These cameras are used by field fire agencies for early detection, detection and tracking of fires, as well as for faster, cheaper and more tactical response and suppression. Traditionally, firefighters sent airplanes to detect and monitor fires, which took time and resources. They can now use the camera in their coverage as if they were sitting on the top of a hill overlooking the flames.
Last fall, the fast-moving emerald flame near Lake Tahoe began at 1:16 am. Although no one was watching, the camera picked up the first fires 14 minutes before the first 911 call, highlighting the need for a vehicle detection capability.
"Cameras have to be monitored to be the most effective." We made the on-demand delay video a useful first step, but we're happy that the auto-detection software was able to capture the key Intel earlier, while at Emerald Fire You can also see a smaller fire outbreak in the video. In 1 minute and 45 seconds later, the crew can jump to the smaller one and extinguish it before it causes any damage, and the camera plays a key role Role.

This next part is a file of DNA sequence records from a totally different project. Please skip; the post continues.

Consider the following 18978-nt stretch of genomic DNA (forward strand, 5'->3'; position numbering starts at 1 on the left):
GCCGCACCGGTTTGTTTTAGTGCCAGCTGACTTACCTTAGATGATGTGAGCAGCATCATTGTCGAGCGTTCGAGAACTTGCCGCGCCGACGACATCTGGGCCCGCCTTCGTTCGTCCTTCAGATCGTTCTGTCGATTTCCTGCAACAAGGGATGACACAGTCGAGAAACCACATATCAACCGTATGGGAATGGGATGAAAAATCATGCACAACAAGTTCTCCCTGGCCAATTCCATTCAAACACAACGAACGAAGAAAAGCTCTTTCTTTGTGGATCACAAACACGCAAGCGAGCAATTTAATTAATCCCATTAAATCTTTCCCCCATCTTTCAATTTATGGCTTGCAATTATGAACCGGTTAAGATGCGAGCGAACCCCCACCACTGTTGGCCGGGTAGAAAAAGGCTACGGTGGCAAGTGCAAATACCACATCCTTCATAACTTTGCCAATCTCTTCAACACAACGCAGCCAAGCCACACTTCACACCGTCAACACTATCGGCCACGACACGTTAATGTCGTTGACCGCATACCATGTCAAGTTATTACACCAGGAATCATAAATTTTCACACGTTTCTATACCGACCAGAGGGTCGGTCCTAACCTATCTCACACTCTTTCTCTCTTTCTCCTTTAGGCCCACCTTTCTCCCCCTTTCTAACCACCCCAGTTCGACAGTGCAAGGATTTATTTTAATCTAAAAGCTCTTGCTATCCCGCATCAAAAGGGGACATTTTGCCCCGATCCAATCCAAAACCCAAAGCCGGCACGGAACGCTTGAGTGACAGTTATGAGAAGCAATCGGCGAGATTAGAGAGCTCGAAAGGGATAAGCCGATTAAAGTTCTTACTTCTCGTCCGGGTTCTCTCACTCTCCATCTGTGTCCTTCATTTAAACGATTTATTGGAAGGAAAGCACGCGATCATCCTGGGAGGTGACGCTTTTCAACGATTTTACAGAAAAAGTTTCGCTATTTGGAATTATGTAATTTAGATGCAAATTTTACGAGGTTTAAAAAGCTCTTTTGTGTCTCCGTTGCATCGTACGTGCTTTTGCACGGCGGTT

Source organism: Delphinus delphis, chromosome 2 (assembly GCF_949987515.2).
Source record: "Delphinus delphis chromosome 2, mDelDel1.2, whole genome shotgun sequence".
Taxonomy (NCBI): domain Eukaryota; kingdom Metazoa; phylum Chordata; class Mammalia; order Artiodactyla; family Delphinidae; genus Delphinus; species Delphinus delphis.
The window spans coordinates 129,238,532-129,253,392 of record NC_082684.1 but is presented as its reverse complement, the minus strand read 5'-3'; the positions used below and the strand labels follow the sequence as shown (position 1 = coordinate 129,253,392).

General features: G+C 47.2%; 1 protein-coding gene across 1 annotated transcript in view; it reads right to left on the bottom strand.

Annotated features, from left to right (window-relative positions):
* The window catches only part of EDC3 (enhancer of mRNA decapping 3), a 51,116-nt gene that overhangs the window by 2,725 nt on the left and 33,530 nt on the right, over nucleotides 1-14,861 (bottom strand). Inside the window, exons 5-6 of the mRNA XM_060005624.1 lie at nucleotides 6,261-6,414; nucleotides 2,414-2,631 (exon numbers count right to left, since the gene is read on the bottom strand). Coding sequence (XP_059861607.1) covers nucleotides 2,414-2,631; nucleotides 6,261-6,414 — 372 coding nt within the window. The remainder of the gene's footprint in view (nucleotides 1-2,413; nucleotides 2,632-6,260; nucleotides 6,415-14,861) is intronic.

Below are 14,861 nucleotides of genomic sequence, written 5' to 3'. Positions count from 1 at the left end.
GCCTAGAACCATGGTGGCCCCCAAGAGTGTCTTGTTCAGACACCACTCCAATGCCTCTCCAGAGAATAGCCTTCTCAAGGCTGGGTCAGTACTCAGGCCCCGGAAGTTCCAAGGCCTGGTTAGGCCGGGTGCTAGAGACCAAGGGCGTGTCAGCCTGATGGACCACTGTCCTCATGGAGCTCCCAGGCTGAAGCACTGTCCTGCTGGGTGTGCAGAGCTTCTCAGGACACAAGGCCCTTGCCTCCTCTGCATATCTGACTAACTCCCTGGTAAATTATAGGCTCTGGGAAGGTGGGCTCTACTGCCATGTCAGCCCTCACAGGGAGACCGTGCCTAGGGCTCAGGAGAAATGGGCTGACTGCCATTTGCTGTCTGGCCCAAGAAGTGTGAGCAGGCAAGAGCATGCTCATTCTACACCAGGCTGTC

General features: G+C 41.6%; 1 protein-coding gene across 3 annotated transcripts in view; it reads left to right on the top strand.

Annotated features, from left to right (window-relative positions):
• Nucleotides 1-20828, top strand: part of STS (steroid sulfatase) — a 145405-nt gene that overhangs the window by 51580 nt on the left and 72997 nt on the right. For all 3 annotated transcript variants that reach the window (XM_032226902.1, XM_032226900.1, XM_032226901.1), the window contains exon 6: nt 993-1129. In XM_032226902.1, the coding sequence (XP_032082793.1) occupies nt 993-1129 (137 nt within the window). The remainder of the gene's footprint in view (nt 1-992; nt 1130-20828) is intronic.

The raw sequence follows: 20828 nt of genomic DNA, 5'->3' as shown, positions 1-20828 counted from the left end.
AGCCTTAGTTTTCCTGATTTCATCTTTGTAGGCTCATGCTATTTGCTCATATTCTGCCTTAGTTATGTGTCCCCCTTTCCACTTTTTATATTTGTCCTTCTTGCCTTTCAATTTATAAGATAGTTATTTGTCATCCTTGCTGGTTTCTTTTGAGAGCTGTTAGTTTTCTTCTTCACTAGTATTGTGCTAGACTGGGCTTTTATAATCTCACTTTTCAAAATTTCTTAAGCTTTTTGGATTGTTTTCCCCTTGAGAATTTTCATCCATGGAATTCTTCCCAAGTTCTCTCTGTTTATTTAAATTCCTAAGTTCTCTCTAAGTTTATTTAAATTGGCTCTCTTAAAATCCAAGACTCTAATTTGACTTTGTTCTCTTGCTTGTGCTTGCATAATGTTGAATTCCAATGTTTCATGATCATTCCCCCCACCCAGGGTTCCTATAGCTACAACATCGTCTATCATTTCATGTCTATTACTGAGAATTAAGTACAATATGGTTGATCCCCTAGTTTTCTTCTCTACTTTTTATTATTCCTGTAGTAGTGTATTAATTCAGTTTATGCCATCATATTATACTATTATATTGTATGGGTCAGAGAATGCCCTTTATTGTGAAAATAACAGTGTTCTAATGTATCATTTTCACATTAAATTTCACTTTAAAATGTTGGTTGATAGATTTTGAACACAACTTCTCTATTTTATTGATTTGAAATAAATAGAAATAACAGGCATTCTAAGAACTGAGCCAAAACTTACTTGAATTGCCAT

There are dozens of successful examples of the system. During the fire season, the fire department monitors the system. They can manually rotate, tilt, pan and zoom the camera. While fire agencies can use the PTZ feature to move the camera, the public can see real-time views as well as 15, 60, 3 and 6-hour delay functions, a built-in web browser hour delay utility ( Right-click on the camera image). Earthquake Lab's YouTube channel, nvseismolab, has a video library captured on the web. "Public land managers see the value of seeing the fire quickly, as long as a cloud of smoke or near-infrared rays is found to" glare at night, "Kent said." We can even track the lighting and then aim the camera for a fire and we're blessed There are good partners, BLM, the U.S. Forest Service and local agencies supporting land, towers and funding.